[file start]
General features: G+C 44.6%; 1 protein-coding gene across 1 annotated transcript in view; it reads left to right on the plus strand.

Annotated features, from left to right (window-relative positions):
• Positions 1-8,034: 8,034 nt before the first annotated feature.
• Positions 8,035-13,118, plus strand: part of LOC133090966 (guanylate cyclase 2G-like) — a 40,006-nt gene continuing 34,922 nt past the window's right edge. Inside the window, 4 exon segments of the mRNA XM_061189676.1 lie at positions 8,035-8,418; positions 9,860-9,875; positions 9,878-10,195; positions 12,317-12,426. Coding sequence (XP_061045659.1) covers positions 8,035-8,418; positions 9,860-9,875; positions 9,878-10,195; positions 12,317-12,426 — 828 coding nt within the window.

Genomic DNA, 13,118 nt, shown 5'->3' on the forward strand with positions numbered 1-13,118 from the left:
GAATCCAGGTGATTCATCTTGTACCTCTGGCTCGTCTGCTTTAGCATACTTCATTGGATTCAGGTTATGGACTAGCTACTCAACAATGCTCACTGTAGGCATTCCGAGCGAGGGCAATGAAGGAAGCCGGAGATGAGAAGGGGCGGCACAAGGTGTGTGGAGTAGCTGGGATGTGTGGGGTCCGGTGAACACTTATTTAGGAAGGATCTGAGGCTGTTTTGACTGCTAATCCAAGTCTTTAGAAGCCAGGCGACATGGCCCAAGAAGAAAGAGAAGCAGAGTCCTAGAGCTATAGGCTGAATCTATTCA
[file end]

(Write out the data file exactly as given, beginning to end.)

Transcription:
General features: G+C 44.6%; 1 protein-coding gene across 1 annotated transcript in view; it reads left to right on the plus strand.

Annotated features, from left to right (window-relative positions):
• Positions 1-8,034: 8,034 nt before the first annotated feature.
• Positions 8,035-13,118, plus strand: part of LOC133090966 (guanylate cyclase 2G-like) — a 40,006-nt gene continuing 34,922 nt past the window's right edge. Inside the window, 4 exon segments of the mRNA XM_061189676.1 lie at positions 8,035-8,418; positions 9,860-9,875; positions 9,878-10,195; positions 12,317-12,426. Coding sequence (XP_061045659.1) covers positions 8,035-8,418; positions 9,860-9,875; positions 9,878-10,195; positions 12,317-12,426 — 828 coding nt within the window.

Genomic DNA, 13,118 nt, shown 5'->3' on the forward strand with positions numbered 1-13,118 from the left:
GAATCCAGGTGATTCATCTTGTACCTCTGGCTCGTCTGCTTTAGCATACTTCATTGGATTCAGGTTATGGACTAGCTACTCAACAATGCTCACTGTAGGCATTCCGAGCGAGGGCAATGAAGGAAGCCGGAGATGAGAAGGGGCGGCACAAGGTGTGTGGAGTAGCTGGGATGTGTGGGGTCCGGTGAACACTTATTTAGGAAGGATCTGAGGCTGTTTTGACTGCTAATCCAAGTCTTTAGAAGCCAGGCGACATGGCCCAAGAAGAAAGAGAAGCAGAGTCCTAGAGCTATAGGCTGAATCTATTCA